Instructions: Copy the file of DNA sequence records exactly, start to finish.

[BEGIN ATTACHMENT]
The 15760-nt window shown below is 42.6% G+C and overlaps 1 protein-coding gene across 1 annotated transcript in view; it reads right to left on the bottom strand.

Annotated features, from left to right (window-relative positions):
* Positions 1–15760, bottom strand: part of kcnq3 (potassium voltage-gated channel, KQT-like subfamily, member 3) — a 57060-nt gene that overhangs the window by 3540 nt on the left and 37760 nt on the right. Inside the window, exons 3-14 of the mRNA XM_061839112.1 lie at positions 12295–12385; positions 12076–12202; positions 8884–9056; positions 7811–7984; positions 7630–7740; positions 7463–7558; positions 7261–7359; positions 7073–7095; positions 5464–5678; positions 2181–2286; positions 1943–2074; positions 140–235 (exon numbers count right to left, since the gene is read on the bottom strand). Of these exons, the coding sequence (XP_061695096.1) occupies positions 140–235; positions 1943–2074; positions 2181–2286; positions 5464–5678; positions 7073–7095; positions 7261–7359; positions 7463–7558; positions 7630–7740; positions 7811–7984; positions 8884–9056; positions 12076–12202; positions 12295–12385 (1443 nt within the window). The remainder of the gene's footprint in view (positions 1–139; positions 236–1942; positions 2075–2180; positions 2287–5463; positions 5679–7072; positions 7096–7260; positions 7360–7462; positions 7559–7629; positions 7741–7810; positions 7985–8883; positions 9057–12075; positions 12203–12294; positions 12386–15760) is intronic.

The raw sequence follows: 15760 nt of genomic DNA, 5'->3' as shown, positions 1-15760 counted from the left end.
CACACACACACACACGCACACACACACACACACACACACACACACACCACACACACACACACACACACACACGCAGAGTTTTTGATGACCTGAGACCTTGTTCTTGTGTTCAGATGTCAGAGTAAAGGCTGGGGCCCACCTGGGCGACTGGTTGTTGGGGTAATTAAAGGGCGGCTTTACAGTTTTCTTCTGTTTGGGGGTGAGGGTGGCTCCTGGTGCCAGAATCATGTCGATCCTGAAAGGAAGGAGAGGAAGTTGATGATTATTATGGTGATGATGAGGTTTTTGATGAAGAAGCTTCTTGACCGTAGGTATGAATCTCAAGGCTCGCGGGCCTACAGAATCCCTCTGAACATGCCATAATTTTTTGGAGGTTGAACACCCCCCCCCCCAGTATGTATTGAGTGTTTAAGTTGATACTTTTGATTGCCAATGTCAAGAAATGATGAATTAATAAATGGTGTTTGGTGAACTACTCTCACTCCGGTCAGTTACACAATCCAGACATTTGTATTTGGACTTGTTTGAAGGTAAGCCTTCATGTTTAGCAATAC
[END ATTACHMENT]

The 15760-nt window shown below is 42.6% G+C and overlaps 1 protein-coding gene across 1 annotated transcript in view; it reads right to left on the bottom strand.

Annotated features, from left to right (window-relative positions):
* Positions 1–15760, bottom strand: part of kcnq3 (potassium voltage-gated channel, KQT-like subfamily, member 3) — a 57060-nt gene that overhangs the window by 3540 nt on the left and 37760 nt on the right. Inside the window, exons 3-14 of the mRNA XM_061839112.1 lie at positions 12295–12385; positions 12076–12202; positions 8884–9056; positions 7811–7984; positions 7630–7740; positions 7463–7558; positions 7261–7359; positions 7073–7095; positions 5464–5678; positions 2181–2286; positions 1943–2074; positions 140–235 (exon numbers count right to left, since the gene is read on the bottom strand). Of these exons, the coding sequence (XP_061695096.1) occupies positions 140–235; positions 1943–2074; positions 2181–2286; positions 5464–5678; positions 7073–7095; positions 7261–7359; positions 7463–7558; positions 7630–7740; positions 7811–7984; positions 8884–9056; positions 12076–12202; positions 12295–12385 (1443 nt within the window). The remainder of the gene's footprint in view (positions 1–139; positions 236–1942; positions 2075–2180; positions 2287–5463; positions 5679–7072; positions 7096–7260; positions 7360–7462; positions 7559–7629; positions 7741–7810; positions 7985–8883; positions 9057–12075; positions 12203–12294; positions 12386–15760) is intronic.

The raw sequence follows: 15760 nt of genomic DNA, 5'->3' as shown, positions 1-15760 counted from the left end.
CACACACACACACACGCACACACACACACACACACACACACACACACCACACACACACACACACACACACACGCAGAGTTTTTGATGACCTGAGACCTTGTTCTTGTGTTCAGATGTCAGAGTAAAGGCTGGGGCCCACCTGGGCGACTGGTTGTTGGGGTAATTAAAGGGCGGCTTTACAGTTTTCTTCTGTTTGGGGGTGAGGGTGGCTCCTGGTGCCAGAATCATGTCGATCCTGAAAGGAAGGAGAGGAAGTTGATGATTATTATGGTGATGATGAGGTTTTTGATGAAGAAGCTTCTTGACCGTAGGTATGAATCTCAAGGCTCGCGGGCCTACAGAATCCCTCTGAACATGCCATAATTTTTTGGAGGTTGAACACCCCCCCCCCCAGTATGTATTGAGTGTTTAAGTTGATACTTTTGATTGCCAATGTCAAGAAATGATGAATTAATAAATGGTGTTTGGTGAACTACTCTCACTCCGGTCAGTTACACAATCCAGACATTTGTATTTGGACTTGTTTGAAGGTAAGCCTTCATGTTTAGCAATAC